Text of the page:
Society

That time life-sized, animatronic dinosaurs were on auction in Langley, B.C.

Bidders at a sale of the velociraptors, pterosaurs and T. Rexes this August fell into two categories: grazers and carnivores

More than 500 dino-related items were up for grabs at Able Auctions in Langley, B.C., in what one auctioneer called a once-in-a-lifetime event (Photograph by Alana Paterson)

More than 500 dino-related items were up for grabs at Able Auctions in Langley, B.C., in what one auctioneer called a once-in-a-lifetime event (Photograph by Alana Paterson)

Bargain hunters might have anticipated the roars and shrieks spilling into the street. But even with the auction house in full view, an 18-foot-tall Tyrannosaurus rex gnashing its teeth in the parking lot was enough to stop them in their tracks.

On a balmy day in August, an industrial park in a corner of Langley Township turned a tad Jurassic when about 50 life-sized, animatronic dinosaurs overtook Able Auctions.

Prospective bidders from around the province trickled into a packed warehouse brought to life by the herd. Past a gruesome velociraptor clawing at the entrance, and a pterosaur perched overhead, beating its wings and screeching at passersby, the dinos left little room for visitors to snake through the aisles. One particularly hostile yangchuanosaurus—imagine a T. Rex with a bony ridge on its snout—parked on the sidelines kept whipping its tail into traffic.

But there were more than just machines inside. Display cases and shelves throughout the space were chock full of hundreds of other exhibits also up for auction the following day: prehistoric fossils (from eggs, to full skeletons, to excrement), casts of the genuine articles, and a scale that balances a human’s weight against a dinosaur’s, to list just a few.

Some of the items were branded “Dinosaurs Unearthed,” one of several touring exhibits that belonged to Richmond-based EMG Experiential Media Group. According to a KPMG report, the company, which filed for bankruptcy in May, designed and created touring exhibitions appearing at museums, zoos and attractions around the world—including Vancouver’s Pacific National Exhibition. Able Auctions CEO Jeremy Dodd said his company scooped up the exhibits and arranged for more than 500 items to be auctioned off.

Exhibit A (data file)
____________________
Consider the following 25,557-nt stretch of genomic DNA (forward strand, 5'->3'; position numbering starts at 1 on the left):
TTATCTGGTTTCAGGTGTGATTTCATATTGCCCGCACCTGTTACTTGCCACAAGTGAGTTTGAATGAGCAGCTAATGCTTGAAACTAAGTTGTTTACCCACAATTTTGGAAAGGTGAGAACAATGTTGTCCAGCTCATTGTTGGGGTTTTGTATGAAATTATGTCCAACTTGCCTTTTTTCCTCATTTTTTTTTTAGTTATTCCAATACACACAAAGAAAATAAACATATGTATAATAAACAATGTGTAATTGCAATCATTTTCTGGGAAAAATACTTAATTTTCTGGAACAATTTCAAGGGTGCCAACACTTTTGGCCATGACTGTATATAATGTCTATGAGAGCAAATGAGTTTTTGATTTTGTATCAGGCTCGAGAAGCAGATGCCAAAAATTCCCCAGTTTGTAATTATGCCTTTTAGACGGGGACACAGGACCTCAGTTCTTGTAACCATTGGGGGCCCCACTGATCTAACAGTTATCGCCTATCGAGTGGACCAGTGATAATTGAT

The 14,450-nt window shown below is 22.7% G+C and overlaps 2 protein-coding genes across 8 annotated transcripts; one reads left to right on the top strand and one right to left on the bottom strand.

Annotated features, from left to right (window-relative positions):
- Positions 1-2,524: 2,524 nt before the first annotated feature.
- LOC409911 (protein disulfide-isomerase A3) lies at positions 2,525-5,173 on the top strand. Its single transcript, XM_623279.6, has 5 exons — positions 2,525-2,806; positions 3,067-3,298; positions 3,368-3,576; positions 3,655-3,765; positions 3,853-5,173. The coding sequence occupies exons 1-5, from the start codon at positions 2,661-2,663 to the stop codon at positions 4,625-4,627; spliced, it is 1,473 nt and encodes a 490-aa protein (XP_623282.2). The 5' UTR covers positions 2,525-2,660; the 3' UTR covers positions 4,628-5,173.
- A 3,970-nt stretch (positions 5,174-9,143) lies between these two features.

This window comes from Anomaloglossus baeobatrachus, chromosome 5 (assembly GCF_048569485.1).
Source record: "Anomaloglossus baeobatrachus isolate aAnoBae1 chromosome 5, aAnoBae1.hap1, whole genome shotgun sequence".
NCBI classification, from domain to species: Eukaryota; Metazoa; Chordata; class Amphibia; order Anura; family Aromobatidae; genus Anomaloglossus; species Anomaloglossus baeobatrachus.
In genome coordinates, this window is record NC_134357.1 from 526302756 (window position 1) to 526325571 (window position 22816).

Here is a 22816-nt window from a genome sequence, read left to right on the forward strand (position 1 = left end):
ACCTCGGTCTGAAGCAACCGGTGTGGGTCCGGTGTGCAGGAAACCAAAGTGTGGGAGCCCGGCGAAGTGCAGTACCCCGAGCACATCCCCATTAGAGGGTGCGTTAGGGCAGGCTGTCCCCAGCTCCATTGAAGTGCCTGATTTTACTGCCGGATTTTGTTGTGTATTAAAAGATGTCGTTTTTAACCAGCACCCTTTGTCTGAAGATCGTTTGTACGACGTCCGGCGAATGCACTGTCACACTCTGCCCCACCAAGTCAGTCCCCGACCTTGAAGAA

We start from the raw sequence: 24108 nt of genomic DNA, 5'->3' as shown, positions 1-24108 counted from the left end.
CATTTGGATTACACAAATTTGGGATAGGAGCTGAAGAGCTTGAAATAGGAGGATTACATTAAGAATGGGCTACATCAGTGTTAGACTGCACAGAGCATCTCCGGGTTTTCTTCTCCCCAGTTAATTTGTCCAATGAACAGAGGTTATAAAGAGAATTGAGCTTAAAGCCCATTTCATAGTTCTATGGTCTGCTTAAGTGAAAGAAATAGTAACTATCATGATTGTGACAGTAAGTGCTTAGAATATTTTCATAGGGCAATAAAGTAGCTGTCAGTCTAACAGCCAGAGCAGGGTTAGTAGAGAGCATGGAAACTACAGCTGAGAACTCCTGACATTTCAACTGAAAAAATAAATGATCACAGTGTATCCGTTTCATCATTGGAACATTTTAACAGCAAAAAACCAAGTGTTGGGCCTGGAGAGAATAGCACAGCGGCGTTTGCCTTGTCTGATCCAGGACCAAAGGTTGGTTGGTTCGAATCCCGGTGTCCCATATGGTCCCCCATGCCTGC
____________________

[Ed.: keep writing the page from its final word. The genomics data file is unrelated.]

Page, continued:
Once word of the sale hit the web, it didn’t take long for everyone from amateur dinosaur buffs to exhibition companies to recognize what auctioneer Rob* Kavanagh called a “once in a lifetime” opportunity. In his 20 years with the auction house, he’d never seen a sale quite like it—a chance for almost anyone to get their hands on a piece of prehistory.

Animatronic dinosaurs on auction at Able Auction house in Langley, BC. (Photograph by Alana Paterson)

Josiah, who came to the auction with his dad, takes in a T. Rex (Photograph by Alana Paterson)

It was enough to entice Andrew Goertzen, a first-time auction-goer weighing in at 1/95th of a tyrannosaurus, to drive up from Ladner, B.C., with his five-year-old son, Josiah. He had his heart set on a fossilized tooth, preferably from a T. Rex (his son’s favourite). Anything more monstrous or mechanical, he said, would have been impractical for his family’s condo: “I’m pretty sure [the condo corp.] won’t be on board with having a big dinosaur on the patio.”

Josiah himself seemed wary of the animatronics, standing before the T. Rex—otherwise known as Lot 88—with his hands cupped over his ears.